Emma is interested in exploring how we can manage natural resources in a way that co-optimizes health and environmental outcomes in the context of global change. She aims to use tools from machine learning, econometrics, and epidemiology to evaluate and inform environmental policy and public health interventions. She is a NSF Graduate Research Fellow, a Stanford EDGE Fellow, and a Stanford Data Science Scholar.
Prior to starting her PhD, Emma worked as a Research Analyst at the Global Policy Lab for three years. During her time at GPL, she was part of a project that aimed to identify land-based sources of nonpoint source water pollution in national-scale river systems in New Zealand and the US Mississippi River Basin. Emma completed her MPH in global and environmental health at Columbia University and received a BA in neuroscience from Colgate University. When she isn’t at her desk, you can find her outside - most likely running or hiking up a mountain.
Honors & Awards
Stanford Data Science Scholar, Stanford Data Science (2023 - 2025)
Graduate Research Fellow, National Science Foundation (2022 - 2027)
EDGE Fellow, Stanford University (2022 - 2025)
Education & Certifications
BA, Colgate University, Behavioral Neuroscience (2015)
MPH, Columbia University, Environmental Health Sciences, Global Health Certificate (2017)
running, trivia, hiking, kayaking, crossword puzzle solving + constructing
Harmonized nitrogen and phosphorus concentrations in the Mississippi/Atchafalaya River Basin from 1980 to 2018
2022; 9 (1): 524
Water quality monitoring can inform policies that address pollution; however, inconsistent measurement and reporting practices render many observations incomparable across bodies of water, thereby impeding efforts to characterize spatial patterns and long-term trends in pollution. Here, we harmonized 9.2 million publicly available monitor readings from 226 distinct water monitoring authorities spanning the entirety of the Mississippi/Atchafalaya River Basin (MARB) in the United States. We created the Standardized Nitrogen and Phosphorus Dataset (SNAPD), a novel dataset of 4.8 million standardized observations for nitrogen- and phosphorus-containing compounds from 107 thousand sites during 1980-2018. To the best of our knowledge, this dataset represents the largest record of these pollutants in a single river network where measurements can be compared across time and space. We addressed numerous well-documented issues associated with the reporting and interpretation of these water quality data, heretofore unaddressed at this scale, and our approach to water quality data processing can be applied to other nutrient compounds and regions.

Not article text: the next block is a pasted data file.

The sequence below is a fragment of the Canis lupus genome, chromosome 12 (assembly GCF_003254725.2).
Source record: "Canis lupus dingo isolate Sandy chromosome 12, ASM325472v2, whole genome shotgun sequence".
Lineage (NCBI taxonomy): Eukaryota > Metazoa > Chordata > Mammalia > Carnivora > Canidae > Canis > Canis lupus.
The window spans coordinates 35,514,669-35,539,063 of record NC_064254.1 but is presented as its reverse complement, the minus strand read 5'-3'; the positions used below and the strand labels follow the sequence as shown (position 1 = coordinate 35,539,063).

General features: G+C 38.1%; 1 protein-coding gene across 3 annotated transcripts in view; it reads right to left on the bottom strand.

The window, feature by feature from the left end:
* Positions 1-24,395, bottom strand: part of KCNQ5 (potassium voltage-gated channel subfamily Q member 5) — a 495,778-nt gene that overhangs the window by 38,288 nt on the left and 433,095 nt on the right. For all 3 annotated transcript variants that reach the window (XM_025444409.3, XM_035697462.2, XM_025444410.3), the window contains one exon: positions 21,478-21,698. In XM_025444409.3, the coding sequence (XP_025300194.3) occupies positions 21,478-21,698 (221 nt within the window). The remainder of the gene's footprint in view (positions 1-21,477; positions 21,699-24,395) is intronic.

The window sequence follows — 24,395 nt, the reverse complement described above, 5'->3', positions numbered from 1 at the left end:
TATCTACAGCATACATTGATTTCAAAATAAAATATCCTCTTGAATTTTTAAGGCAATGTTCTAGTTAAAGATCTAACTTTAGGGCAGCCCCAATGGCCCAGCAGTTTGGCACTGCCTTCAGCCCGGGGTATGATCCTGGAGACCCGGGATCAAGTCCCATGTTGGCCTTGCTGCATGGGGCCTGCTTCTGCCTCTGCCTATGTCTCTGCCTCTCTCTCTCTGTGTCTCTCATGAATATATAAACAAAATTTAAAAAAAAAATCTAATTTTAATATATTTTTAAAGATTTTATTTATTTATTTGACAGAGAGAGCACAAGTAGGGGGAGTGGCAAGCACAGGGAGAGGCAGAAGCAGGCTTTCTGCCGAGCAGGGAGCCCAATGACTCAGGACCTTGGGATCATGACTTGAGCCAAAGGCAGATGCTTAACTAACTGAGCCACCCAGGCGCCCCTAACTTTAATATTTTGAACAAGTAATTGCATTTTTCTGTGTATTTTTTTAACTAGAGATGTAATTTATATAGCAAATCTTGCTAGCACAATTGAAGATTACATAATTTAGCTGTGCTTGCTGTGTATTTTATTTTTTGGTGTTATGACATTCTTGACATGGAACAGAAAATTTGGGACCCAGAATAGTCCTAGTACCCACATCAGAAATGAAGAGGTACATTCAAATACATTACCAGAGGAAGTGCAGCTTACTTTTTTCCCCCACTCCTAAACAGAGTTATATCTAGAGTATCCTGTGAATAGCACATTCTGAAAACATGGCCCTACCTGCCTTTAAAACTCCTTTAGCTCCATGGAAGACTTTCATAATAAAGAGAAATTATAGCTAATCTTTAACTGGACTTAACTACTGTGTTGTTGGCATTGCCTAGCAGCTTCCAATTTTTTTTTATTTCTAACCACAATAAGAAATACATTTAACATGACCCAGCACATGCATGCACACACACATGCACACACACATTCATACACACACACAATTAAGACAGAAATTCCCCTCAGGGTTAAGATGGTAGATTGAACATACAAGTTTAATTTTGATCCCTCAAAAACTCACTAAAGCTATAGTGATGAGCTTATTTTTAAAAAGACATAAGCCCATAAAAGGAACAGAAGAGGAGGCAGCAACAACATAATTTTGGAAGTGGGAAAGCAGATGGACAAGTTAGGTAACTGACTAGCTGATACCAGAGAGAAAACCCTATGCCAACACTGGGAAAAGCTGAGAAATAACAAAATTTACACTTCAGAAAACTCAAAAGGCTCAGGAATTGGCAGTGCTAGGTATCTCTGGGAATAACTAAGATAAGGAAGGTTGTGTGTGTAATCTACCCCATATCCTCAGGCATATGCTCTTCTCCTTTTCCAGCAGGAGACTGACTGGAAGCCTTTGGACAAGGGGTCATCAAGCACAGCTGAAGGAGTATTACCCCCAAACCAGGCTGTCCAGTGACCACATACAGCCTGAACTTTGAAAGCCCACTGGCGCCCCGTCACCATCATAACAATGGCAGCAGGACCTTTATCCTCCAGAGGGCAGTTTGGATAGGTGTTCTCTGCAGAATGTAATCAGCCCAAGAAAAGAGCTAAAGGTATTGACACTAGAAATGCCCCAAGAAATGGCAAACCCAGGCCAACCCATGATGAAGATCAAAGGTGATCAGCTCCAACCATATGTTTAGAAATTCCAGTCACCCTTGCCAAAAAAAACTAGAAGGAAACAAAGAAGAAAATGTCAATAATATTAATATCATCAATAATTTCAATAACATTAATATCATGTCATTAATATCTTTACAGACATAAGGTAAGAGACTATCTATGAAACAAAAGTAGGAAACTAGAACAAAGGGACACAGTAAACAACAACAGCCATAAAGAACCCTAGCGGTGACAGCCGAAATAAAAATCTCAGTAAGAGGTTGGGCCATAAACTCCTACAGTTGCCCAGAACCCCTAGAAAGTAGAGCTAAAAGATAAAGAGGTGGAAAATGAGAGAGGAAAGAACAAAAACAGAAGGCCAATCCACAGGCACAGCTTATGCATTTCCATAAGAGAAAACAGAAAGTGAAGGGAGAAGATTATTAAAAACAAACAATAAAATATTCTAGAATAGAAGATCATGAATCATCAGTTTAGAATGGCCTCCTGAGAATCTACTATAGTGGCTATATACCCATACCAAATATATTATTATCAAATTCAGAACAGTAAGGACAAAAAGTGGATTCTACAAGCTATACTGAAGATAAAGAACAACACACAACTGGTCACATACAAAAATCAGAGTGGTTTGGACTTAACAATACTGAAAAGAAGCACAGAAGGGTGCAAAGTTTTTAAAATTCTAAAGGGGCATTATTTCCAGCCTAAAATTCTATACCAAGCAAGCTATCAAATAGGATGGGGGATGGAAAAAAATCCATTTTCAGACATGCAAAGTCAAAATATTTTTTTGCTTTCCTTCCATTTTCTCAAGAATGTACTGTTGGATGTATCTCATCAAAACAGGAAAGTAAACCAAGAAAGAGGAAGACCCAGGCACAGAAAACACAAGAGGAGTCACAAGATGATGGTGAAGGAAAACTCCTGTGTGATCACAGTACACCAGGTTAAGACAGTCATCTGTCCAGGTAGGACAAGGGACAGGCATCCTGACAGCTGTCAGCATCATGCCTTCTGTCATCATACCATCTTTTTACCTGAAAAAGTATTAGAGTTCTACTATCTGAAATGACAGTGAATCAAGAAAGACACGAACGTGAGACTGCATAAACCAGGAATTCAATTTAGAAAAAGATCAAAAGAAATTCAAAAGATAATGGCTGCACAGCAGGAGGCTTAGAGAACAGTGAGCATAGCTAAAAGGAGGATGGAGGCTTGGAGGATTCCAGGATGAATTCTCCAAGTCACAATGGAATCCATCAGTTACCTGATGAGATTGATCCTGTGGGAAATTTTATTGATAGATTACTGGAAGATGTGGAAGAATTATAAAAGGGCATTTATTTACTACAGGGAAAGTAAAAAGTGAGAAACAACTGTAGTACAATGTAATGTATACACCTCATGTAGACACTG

View details for DOI 10.1038/s41597-022-01650-6
View details for Web of Science ID 000846233000007
View details for PubMedID 36030259
View details for PubMedCentralID PMC9420138
- The effect of large-scale anti-contagion policies on the COVID-19 pandemic (vol 584, pg 262, 2020) NATURE 2020; 585 (7824): E7